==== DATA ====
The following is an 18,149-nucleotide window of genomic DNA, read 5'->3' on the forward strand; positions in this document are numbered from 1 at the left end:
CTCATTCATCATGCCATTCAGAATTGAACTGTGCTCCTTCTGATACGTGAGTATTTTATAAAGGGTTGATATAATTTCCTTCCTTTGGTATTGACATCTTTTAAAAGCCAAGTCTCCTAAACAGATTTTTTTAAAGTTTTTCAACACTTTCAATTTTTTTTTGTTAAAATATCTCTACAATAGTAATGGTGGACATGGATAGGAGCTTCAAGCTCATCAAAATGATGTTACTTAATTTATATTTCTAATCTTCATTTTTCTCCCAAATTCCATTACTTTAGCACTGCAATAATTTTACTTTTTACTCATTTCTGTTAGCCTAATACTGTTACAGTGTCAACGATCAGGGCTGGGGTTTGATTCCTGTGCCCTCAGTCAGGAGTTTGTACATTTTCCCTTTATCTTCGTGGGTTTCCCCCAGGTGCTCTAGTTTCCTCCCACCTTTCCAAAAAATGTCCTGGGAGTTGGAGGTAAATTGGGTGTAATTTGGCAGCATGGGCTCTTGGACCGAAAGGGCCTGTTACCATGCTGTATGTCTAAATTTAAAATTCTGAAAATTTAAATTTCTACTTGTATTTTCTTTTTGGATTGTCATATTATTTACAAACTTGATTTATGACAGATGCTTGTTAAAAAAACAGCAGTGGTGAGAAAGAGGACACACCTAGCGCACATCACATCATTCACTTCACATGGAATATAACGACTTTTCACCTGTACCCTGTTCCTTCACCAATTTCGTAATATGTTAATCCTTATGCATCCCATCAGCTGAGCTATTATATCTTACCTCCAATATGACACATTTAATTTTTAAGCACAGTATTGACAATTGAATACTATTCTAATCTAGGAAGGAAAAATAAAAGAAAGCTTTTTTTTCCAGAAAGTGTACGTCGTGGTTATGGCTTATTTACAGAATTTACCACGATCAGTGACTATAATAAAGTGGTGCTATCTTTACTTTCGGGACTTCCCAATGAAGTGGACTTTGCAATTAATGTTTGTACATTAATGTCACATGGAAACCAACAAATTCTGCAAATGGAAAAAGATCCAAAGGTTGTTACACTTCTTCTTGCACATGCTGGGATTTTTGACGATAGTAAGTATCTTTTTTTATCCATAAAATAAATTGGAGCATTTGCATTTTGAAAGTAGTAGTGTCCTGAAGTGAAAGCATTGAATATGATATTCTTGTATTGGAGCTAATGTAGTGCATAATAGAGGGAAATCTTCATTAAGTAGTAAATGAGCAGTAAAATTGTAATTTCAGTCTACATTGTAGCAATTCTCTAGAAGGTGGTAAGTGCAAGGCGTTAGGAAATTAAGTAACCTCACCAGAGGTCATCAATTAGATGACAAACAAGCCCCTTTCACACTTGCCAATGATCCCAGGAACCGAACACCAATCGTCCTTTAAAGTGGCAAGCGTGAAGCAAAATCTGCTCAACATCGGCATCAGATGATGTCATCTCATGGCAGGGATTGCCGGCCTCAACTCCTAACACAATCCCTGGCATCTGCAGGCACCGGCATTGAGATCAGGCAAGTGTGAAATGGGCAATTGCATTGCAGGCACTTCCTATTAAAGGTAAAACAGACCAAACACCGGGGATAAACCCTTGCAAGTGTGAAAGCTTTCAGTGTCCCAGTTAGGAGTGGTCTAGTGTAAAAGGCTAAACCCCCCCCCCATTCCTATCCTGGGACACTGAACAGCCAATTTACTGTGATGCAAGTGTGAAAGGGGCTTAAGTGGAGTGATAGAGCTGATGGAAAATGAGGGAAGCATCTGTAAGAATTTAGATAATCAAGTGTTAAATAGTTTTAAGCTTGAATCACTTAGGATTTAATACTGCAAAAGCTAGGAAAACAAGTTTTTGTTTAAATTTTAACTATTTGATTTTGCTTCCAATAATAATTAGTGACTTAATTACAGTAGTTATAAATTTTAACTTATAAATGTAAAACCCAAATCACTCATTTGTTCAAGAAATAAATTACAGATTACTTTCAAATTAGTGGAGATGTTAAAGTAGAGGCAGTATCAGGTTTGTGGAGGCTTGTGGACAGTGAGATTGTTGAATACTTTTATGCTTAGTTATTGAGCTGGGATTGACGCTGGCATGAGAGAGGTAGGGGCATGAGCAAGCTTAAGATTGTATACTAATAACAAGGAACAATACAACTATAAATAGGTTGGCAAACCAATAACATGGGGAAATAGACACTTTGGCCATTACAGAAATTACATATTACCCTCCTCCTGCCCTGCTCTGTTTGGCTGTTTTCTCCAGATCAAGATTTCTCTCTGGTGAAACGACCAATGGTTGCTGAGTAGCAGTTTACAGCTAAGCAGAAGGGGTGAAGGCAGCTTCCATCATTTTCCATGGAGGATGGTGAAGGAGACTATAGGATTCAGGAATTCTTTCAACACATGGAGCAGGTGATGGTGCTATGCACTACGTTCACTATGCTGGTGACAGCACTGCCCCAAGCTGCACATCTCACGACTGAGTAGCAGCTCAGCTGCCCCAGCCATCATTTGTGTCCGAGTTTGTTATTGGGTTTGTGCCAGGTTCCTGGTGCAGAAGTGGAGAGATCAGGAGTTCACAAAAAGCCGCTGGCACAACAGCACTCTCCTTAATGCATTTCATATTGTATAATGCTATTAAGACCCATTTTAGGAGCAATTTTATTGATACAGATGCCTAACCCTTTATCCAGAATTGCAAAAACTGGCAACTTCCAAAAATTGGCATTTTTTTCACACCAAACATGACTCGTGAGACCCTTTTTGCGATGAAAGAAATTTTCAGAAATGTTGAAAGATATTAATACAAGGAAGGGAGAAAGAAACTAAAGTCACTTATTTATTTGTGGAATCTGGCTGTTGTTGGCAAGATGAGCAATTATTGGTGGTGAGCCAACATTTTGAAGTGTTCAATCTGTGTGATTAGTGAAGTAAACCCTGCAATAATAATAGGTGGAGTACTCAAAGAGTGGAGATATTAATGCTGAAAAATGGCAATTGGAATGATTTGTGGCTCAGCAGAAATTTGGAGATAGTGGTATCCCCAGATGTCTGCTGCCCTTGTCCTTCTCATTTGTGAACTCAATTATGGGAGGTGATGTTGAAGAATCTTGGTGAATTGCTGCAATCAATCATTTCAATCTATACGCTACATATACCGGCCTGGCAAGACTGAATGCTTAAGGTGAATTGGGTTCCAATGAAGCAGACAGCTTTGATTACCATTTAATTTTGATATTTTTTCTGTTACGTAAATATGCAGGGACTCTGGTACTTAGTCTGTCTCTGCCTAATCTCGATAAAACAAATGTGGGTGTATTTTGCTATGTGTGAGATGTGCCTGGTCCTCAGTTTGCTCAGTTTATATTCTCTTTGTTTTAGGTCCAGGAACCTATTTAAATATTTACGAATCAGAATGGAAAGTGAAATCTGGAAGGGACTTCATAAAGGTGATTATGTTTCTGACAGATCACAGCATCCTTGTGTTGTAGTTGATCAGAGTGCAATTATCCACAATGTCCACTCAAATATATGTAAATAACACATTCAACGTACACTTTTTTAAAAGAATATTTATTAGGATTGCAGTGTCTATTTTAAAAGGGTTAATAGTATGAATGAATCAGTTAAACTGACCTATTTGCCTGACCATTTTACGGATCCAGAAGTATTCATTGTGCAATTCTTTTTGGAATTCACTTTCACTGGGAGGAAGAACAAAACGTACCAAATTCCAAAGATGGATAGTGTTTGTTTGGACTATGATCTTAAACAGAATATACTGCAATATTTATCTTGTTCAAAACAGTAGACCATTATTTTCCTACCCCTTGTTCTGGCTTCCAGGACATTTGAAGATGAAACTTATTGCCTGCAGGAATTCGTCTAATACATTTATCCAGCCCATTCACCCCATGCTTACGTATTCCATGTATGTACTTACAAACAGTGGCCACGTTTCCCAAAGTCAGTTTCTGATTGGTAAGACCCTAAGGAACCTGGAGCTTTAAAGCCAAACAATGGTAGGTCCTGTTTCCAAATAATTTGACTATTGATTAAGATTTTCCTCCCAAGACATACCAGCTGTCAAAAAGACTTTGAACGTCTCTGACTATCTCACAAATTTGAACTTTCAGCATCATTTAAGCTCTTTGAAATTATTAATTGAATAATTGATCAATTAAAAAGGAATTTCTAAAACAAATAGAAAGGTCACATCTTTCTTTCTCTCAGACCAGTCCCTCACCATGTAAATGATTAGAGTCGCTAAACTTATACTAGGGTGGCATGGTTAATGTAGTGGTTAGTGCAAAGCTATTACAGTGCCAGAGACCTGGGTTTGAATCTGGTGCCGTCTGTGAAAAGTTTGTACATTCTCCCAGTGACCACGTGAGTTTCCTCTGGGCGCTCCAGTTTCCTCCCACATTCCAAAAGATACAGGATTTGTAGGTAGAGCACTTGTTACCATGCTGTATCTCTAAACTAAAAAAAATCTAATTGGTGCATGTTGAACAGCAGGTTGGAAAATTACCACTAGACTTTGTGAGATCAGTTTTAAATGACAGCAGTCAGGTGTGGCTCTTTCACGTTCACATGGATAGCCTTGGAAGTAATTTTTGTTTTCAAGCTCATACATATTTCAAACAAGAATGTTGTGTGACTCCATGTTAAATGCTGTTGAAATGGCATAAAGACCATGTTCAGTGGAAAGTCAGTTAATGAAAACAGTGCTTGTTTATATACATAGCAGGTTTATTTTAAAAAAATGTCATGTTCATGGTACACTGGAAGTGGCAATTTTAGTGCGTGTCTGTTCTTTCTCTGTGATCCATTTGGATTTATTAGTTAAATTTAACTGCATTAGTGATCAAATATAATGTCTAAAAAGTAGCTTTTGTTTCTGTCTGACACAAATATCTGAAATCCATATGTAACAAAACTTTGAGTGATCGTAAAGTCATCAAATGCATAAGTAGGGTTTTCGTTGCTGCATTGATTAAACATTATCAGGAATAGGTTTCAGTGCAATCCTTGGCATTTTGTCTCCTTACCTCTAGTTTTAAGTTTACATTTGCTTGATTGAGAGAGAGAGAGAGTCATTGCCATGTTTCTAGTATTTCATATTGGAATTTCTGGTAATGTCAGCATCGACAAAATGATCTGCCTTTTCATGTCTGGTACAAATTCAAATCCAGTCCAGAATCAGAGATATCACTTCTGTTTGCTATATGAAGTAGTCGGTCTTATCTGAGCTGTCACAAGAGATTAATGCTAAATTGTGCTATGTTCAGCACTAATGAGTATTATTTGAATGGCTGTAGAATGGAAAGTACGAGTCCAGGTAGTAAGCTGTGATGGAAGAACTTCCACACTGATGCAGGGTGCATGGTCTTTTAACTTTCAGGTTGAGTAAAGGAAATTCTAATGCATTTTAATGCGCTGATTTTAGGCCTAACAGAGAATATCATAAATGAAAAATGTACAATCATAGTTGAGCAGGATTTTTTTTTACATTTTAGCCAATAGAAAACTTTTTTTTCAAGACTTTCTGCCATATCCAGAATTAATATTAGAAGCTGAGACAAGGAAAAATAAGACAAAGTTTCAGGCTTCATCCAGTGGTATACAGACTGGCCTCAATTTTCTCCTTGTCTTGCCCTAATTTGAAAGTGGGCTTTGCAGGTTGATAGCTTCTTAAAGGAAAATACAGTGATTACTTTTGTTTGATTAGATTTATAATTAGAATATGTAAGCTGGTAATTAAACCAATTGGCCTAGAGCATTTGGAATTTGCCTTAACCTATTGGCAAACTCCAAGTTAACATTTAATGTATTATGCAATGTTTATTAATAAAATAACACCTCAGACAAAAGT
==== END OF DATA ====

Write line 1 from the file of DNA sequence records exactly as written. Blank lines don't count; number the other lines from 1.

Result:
The following is an 18,149-nucleotide window of genomic DNA, read 5'->3' on the forward strand; positions in this document are numbered from 1 at the left end: